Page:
Orlando in Orange County, Florida — The American South (South Atlantic)
The Soldiers, The Sailors, The Statesmen
To the honored memory of The Soldiers, The Sailors, The Statesmen of the Confederate states of America. "Time cannot teach forgetfulness when grief's full heart is fed by fame."
"Tis wreathed around with glory and 'twill live in song and story, though it's folds are in the dust."
"The cause for which he suffered was lost; the people for whom he fought were crushed; the hopes in which he trusted were shattered; but his fame, consigned to the keeping of time, which happily is not so much the tomb of virtue as its shrine, shall in the years to come, fire modest worth to noble ends."
This monument shall stand through the years to come as our loving tribute to the Confederate Soldiers and as a memorial of his heroic courage, his unparalleled devotion and his unselfish patriotism.
Erected 1911 by Annie Coleman Chapter No. 226 United Daughters of the Confederacy of Orlando, Florida.
Marker series. This marker is included in the United Daughters of the Confederacy marker series.
Location. Marker has been permanently removed. It was located near 28° 32.665′ N, 81° 22.216′ W. Marker Touch for map. Marker has been moved to Greenwood Cemetery in Orlando, Florida. Marker was in this post office area: Orlando FL 32801, United States of America.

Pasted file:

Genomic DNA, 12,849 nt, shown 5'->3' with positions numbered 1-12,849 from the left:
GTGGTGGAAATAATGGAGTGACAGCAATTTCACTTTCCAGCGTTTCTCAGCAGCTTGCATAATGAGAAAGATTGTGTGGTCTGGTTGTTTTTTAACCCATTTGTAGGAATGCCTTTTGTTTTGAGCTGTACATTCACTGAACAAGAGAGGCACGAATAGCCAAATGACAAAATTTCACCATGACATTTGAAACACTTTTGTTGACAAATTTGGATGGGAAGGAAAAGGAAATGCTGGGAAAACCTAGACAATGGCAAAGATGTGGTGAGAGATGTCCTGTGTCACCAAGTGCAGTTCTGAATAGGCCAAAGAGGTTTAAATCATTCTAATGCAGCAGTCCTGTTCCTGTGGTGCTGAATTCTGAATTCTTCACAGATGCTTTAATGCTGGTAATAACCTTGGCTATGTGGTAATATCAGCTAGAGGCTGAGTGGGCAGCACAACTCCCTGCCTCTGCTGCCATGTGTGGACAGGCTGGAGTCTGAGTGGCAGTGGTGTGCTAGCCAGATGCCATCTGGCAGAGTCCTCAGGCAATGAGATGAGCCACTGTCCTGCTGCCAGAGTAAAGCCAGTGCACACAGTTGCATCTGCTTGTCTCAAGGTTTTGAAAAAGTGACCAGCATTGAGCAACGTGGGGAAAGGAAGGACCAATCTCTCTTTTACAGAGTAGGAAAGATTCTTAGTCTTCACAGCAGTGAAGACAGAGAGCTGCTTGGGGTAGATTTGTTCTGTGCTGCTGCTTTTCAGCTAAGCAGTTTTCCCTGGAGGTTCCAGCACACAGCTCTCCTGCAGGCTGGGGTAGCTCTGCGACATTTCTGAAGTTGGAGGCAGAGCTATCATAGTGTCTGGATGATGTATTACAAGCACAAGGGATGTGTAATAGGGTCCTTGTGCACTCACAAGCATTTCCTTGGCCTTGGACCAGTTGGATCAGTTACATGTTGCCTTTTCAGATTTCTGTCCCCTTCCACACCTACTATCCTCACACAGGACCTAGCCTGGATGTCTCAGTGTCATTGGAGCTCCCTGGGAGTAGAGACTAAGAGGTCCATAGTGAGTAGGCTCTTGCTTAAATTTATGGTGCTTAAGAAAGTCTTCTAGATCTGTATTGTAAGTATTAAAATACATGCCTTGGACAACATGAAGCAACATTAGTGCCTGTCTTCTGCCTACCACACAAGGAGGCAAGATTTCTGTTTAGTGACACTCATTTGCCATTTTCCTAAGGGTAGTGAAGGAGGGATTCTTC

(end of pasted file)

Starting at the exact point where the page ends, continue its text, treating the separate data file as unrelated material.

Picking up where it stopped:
Other nearby markers. At least 8 other markers are within walking distance of this location. J. P. Musselwhite & Family (within shouting distance of this marker); "Lest We Forget" (within shouting distance of this marker); Orlando Reeves (about 300 feet away, measured in a direct line); Veterans of the Battle of the Bulge (about 300 feet away); John R. Mott House Site (about 400 feet away); Mathew Robinson Marks (approx. 0.2 miles away); Linton E. Allen Memorial Fountain (approx. 0.2 miles away); The Cathedral Church of Saint Luke (approx. 0.4 miles away). Touch for a list and map of all markers in Orlando.
More about this marker. The monument was removed from Eola Park on June 20, 2017 and moved to Orlando's Greenwood Cemetery. It is a tall white marble structure, topped by a statue of a soldier.
Categories. • War, US Civil •
Credits. This page was last revised on March 4, 2018. This page originally submitted on April 28, 2008, by Julie Szabo of Oldsmar, Florida. This page has been viewed 1,835 times since then and 33 times this year. Photos: 1, 2, 3, 4, 5, 6, 7. submitted on April 28, 2008, by Julie Szabo of Oldsmar, Florida. • Craig Swain was the editor who published this page.